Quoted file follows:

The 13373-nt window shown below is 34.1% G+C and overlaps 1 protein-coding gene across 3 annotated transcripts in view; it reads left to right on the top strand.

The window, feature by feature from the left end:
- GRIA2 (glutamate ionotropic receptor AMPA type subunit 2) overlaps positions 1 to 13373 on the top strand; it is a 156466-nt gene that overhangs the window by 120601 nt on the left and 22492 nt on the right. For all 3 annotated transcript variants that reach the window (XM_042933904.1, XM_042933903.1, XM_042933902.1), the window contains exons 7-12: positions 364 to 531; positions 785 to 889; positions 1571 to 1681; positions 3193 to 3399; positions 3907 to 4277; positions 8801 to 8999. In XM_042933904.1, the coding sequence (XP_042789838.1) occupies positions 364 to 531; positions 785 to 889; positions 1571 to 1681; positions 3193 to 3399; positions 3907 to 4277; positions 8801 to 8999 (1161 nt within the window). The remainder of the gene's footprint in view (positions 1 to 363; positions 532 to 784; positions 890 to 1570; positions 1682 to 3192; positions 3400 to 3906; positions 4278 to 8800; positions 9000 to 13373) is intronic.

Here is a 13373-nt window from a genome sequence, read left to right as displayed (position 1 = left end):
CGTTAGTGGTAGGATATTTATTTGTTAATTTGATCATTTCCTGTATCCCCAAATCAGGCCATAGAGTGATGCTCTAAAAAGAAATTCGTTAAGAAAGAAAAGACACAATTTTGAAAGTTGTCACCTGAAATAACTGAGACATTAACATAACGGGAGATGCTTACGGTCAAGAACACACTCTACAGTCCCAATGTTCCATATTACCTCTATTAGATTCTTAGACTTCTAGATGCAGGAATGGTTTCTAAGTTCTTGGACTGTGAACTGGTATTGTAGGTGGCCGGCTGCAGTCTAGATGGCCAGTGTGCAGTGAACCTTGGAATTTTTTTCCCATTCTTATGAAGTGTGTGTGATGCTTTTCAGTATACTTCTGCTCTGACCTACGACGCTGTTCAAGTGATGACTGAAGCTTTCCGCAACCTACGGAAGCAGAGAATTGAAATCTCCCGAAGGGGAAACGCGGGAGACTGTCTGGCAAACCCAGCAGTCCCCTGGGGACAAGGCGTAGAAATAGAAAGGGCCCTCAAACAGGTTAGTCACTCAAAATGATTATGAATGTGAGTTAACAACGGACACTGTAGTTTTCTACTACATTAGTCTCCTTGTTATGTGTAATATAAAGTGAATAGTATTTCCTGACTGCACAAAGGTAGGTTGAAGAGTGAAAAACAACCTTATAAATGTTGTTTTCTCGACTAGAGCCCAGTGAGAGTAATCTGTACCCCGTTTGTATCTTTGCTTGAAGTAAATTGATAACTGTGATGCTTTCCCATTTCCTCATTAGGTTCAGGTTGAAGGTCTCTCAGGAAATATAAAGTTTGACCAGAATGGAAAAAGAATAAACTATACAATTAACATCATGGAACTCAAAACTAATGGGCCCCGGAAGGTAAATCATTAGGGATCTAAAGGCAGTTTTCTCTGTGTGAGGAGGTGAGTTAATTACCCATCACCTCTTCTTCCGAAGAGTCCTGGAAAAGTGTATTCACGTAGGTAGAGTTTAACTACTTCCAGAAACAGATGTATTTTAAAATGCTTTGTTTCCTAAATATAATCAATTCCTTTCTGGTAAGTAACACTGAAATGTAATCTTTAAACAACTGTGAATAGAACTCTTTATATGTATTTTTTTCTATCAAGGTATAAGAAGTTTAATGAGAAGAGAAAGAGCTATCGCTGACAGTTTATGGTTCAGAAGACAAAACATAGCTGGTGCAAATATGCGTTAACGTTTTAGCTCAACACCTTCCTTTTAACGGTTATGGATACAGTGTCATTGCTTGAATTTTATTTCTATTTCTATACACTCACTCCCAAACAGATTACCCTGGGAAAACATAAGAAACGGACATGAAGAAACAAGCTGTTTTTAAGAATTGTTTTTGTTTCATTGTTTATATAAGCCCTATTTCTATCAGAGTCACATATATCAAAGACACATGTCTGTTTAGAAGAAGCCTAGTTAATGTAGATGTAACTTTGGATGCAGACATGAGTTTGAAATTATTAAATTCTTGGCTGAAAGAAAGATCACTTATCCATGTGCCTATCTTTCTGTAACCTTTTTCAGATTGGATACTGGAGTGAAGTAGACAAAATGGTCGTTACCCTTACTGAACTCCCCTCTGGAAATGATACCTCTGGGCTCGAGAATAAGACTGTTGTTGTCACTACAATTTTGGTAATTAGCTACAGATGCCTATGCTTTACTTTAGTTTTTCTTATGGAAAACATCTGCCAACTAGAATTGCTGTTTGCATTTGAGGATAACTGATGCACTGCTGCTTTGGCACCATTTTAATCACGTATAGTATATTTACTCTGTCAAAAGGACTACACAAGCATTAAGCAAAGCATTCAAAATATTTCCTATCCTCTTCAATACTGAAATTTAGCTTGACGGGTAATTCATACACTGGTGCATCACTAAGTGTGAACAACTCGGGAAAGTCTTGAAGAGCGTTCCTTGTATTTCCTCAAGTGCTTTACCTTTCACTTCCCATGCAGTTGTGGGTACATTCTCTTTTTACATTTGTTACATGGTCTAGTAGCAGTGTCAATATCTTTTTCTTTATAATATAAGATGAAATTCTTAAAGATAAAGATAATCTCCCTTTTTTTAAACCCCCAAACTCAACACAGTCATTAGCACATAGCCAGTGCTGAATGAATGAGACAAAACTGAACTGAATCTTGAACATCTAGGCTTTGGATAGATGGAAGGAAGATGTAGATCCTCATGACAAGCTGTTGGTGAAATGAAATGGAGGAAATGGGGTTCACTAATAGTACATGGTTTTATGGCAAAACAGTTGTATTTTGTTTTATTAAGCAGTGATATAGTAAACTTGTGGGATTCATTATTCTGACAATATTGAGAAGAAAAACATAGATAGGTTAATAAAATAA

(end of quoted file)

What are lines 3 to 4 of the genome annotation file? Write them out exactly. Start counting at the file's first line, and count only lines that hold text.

- GRIA2 (glutamate ionotropic receptor AMPA type subunit 2) overlaps positions 1 to 13373 on the top strand; it is a 156466-nt gene that overhangs the window by 120601 nt on the left and 22492 nt on the right. For all 3 annotated transcript variants that reach the window (XM_042933904.1, XM_042933903.1, XM_042933902.1), the window contains exons 7-12: positions 364 to 531; positions 785 to 889; positions 1571 to 1681; positions 3193 to 3399; positions 3907 to 4277; positions 8801 to 8999. In XM_042933904.1, the coding sequence (XP_042789838.1) occupies positions 364 to 531; positions 785 to 889; positions 1571 to 1681; positions 3193 to 3399; positions 3907 to 4277; positions 8801 to 8999 (1161 nt within the window). The remainder of the gene's footprint in view (positions 1 to 363; positions 532 to 784; positions 890 to 1570; positions 1682 to 3192; positions 3400 to 3906; positions 4278 to 8800; positions 9000 to 13373) is intronic.

Here is a 13373-nt window from a genome sequence, read left to right as displayed (position 1 = left end):